Indigenous Perspectives at the Cultural Interface: Exploring Student Achievement through School/Community-Based Interventions
Keywords:Indigenous, Education, Cultural, Programming
Many schools, school districts, and provincial education authorities in Canada are collaborating with Indigenous communities to indigenize content and provide progamming to improve Indigenous student success. With a focus on high school achievement in the area of Indigenous education at the cultural interface of Indigenous communities and Euro-Western educational systems, this article examines the efforts of a school division to impact student achievement and experience. Data from interviews conducted with teachers, educational assistants, and administrators are presented and discussed, evidencing participants’ perspectives on these initiatives. This study revealed that, despite numerous institutional and non-institutional challenges, the school division’s efforts in Indigenous education programming in many of its high schools have been thriving and have also been well supported compared to other public school divisions in Canada.
Anderson, B., & Richards, J. (2016). Students in jeopardy: An agenda for improving results in band-operated schools. C. D. Howe Institute.
Arriagada, P., & Hango, D. (2016, May 18). Literacy and numeracy among off-reserve First Nations people and Métis: Do higher skill levels improve labour market outcomes? Statistics Canada. https://www150.statcan.gc.ca/n1/pub/75-006-x/2016001/article/14630-eng.htm
Association of Canadian Deans of Education. (2010). Accord on Indigenous education. https://csse-scee.ca/acde/wp-content/uploads/sites/7/2017/08/Accord-on-Indigenous-Education.pdf
Battiste, M., & Henderson, J. (2009). Naturalizing Indigenous knowledge in eurocentric education. Canadian Journal of Native Education, 32(1), 5–18.
Bogdan, R. C., & Biklen, S. K. (2007). Qualitative research for education: An introduction to theories and methods (5th ed.). Pearson.
CBC News. (2022, April 21). Manitoba’s education overhaul plan a step forward for Indigenous students, advocates say. https://www.cbc.ca/news/canada/manitoba/manitoba-education-overhaul-indigenous-students-1.6425328
Cooperrider, D. L., & Whitney, D. (1999). Appreciative inquiry. In P. Holman & T. Devane (Eds.), Collaborating for change (pp. 4–16). Berrett-Koehler.
Cranston, J. (2014). Seeking the elusive fit: What do educational leaders look for when hiring new teachers for First Nations schools? In Education, 19(3), 69–88.
Creswell, J. W., & Creswell, J. D. (2018). Research design: Qualitative, quantitative, and mixed methods approaches (5th ed.). SAGE.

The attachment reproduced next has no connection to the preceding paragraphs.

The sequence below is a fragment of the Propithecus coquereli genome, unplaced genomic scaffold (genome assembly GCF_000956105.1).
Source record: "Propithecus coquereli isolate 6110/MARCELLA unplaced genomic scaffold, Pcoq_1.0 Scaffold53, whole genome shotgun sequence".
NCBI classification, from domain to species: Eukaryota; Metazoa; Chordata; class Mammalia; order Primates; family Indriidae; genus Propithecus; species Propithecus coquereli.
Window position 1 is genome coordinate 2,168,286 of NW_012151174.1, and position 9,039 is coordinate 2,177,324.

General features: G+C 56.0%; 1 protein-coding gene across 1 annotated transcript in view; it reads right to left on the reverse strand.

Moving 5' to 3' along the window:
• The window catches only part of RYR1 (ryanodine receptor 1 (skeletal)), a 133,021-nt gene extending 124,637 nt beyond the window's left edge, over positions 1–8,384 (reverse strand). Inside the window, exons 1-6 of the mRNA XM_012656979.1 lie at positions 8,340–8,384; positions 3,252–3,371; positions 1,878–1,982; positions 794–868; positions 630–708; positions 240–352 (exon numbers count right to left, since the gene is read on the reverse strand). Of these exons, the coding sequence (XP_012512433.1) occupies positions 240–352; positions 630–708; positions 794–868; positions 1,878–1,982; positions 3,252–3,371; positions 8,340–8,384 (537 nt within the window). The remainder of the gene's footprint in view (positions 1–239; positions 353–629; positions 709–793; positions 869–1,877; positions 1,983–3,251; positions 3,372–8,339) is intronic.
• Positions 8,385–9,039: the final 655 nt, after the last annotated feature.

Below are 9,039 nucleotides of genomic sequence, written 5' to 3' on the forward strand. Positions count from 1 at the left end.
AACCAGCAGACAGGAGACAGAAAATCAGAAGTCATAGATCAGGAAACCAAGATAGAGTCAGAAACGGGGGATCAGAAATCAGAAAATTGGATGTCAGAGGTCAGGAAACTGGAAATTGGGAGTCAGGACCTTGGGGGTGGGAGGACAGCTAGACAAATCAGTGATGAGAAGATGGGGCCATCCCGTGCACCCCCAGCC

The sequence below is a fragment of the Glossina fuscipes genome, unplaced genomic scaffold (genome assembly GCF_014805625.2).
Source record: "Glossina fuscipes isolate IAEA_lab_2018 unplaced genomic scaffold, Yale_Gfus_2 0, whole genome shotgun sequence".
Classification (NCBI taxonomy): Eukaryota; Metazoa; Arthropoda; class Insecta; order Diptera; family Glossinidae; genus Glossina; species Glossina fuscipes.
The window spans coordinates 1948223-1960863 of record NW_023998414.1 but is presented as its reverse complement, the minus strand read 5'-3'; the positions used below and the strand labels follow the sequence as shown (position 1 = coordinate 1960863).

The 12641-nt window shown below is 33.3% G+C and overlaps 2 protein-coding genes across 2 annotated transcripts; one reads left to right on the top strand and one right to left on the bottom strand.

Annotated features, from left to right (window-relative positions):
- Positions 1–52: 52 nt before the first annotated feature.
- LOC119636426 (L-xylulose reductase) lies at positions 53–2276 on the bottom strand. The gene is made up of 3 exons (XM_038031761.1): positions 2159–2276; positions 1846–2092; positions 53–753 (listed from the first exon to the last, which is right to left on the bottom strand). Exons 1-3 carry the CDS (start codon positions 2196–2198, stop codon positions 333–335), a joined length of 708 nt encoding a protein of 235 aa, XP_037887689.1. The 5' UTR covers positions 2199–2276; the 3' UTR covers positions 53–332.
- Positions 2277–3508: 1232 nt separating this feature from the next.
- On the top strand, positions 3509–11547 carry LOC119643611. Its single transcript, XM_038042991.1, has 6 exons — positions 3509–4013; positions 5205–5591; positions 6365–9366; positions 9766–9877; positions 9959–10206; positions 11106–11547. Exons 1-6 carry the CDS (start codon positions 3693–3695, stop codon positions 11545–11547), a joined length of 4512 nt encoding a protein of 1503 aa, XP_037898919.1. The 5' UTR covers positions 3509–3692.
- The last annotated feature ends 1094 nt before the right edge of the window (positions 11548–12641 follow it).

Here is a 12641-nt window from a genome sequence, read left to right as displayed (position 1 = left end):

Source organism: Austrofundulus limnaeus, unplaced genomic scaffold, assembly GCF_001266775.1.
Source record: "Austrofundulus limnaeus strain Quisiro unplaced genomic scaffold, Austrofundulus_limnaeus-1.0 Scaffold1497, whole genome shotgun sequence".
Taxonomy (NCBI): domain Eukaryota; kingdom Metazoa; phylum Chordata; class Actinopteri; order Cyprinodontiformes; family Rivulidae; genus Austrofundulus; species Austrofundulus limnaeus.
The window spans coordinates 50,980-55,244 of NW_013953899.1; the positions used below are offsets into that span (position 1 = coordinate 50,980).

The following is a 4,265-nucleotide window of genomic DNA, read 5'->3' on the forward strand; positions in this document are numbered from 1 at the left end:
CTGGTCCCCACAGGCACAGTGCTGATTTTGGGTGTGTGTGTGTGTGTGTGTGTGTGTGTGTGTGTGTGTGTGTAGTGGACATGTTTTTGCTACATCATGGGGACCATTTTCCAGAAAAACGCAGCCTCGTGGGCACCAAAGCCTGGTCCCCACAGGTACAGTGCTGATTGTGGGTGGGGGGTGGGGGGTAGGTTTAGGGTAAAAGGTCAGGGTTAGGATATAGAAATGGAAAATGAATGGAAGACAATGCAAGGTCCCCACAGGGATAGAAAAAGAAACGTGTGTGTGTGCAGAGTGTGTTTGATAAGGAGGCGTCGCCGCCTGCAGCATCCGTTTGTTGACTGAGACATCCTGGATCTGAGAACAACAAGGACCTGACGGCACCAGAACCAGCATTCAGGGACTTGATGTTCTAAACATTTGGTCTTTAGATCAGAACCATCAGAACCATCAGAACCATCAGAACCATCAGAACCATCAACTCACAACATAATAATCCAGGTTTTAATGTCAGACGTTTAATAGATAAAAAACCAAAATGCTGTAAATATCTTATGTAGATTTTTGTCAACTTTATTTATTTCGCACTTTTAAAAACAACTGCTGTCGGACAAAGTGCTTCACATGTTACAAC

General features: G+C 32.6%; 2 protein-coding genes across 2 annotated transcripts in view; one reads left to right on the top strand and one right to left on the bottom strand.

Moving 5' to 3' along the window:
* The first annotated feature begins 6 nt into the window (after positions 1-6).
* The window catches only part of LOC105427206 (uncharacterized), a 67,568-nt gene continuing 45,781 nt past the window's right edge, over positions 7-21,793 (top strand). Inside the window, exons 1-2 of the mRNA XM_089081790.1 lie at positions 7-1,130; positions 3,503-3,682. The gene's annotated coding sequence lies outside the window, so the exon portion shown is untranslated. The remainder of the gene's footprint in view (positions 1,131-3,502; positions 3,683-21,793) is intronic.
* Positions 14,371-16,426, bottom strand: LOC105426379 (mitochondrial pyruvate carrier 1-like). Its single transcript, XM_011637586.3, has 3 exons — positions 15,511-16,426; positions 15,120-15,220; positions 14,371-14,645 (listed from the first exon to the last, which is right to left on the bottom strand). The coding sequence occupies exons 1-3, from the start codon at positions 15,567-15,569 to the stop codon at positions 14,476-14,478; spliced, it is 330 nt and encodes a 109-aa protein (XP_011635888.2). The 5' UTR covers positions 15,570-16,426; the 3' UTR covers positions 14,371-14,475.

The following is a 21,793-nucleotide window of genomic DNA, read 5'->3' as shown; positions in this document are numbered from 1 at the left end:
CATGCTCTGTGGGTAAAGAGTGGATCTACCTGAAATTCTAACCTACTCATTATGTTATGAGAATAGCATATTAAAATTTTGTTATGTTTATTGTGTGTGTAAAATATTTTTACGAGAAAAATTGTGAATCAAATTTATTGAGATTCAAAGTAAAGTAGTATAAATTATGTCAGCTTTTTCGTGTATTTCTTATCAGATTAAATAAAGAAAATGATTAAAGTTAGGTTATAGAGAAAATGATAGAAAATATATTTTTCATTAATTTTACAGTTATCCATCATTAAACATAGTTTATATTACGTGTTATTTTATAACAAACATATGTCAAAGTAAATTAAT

Davidson, S. F. (2015). Where waters meet: Merging the strengths of Aboriginal and mainstream educational practices to improve students’ experience at school. English Practice, 57(1), 9–16. http://bctela.ca/wp-content/uploads/2015/11/EP-Fall-2015-final-version.pdf
Deer, F. (2014). The institutional and community capacity for Aboriginal education: A case study. In Education, 19(3), 3–16.
Deer, F. (2015). Indigenous rights in Canada: Implications for leadership in education. Antistasis, 5(1), 37–40.
Elliot, C. (1999). Locating the energy of change: An introduction to appreciative inquiry. International Institute for Sustainable Development.
Germain, G. S., & Dick, L. E. (2011). Reforming First Nations education: From crisis to hope. Senate of Canada.
Goulet, L., & Goulet, K. N. (2014). Teaching each other: Nehinuw concepts and Indigenous pedagogies. UBC Press.
Government of Canada. (2018). Quality education. https://www.canada.ca/en/indigenous-services-canada/news/2018/01/quality_education.html
Government of Manitoba. (2018). High school graduation rates and student achievement statistics. http://www.edu.gov.mb.ca/k12/grad_rates/index.html
Kerr, J. (2014). Western Epistemic dominance and colonial structures: Considerations for thought and practice in programs of teacher education. Decolonization: Indigeneity, Education & Society, 3(2), 83–104.
King, L., & Schielmann, S. (2004). The challenge of Indigenous education: Practice and perspectives. UNESCO.
Manitoba First Nations Education Resource Centre, Inc. (2013). Wisdom of the Elders: Who is an Elder?
Pan Am Clinic. (2019). [Citation concealed to maintain the school’s confidentiality]
Savard, A., Manuel, D., & Lin, T. (2014). Incorporating culture in the curriculum: The concept of probability in Nunavik Inuit culture. In Education, 19(3), 152–171.
Simpson, L. (2002). Indigenous environmental education for cultural survival. Canadian Journal of Environmental Education, 7(1), 13–25.
Simpson, L. R. (2004). Anticolonial strategies for the recovery and maintenance of Indigenous knowledge. The American Indian Quarterly, 3&4, 373–384. http://muse.jhu.edu/article/181506
Summerland School Division. (2020). [Citation concealed to maintain the school division’s confidentiality]
Truth and Reconciliation Commission. (2015). Truth and Reconciliation Commission of Canada: Calls to Action. www.trc.ca
Wildcat, M., McDonald, M., Irlbacher-Fox, S., & Coulthard, G. (2014). Learning from the land: Indigenous land based pedagogy and decolonization. Decolonization: Indigeneity, Education & Society, 3(3), i–xv.
Wilson, S. (2008). Research is ceremony: Indigenous research methods. Fernwood.
Wuttunee, W. (2004). Living rhythms: Lessons in Aboriginal economic resilience and vision. McGill-Queen’s University Press.
How to Cite
Copyright (c) 2022 Canadian Society for the Study of Education
This work is licensed under a Creative Commons Attribution-NonCommercial-NoDerivatives 4.0 International License.
The Canadian Journal of Education follows Creative Commons Licencing CC BY-NC-ND.